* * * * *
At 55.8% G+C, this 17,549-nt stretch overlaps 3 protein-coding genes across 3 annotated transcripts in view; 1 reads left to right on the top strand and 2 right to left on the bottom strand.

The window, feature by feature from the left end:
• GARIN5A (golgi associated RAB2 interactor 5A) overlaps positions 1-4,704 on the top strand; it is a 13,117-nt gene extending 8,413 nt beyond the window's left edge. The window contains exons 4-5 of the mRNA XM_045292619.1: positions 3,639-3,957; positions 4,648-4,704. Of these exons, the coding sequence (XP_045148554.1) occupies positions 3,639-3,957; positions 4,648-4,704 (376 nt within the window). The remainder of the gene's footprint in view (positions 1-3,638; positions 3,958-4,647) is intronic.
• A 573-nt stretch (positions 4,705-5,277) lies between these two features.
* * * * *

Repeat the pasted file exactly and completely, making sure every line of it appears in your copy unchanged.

At 55.8% G+C, this 17,549-nt stretch overlaps 3 protein-coding genes across 3 annotated transcripts in view; 1 reads left to right on the top strand and 2 right to left on the bottom strand.

The window, feature by feature from the left end:
• GARIN5A (golgi associated RAB2 interactor 5A) overlaps positions 1-4,704 on the top strand; it is a 13,117-nt gene extending 8,413 nt beyond the window's left edge. The window contains exons 4-5 of the mRNA XM_045292619.1: positions 3,639-3,957; positions 4,648-4,704. Of these exons, the coding sequence (XP_045148554.1) occupies positions 3,639-3,957; positions 4,648-4,704 (376 nt within the window). The remainder of the gene's footprint in view (positions 1-3,638; positions 3,958-4,647) is intronic.
• A 573-nt stretch (positions 4,705-5,277) lies between these two features.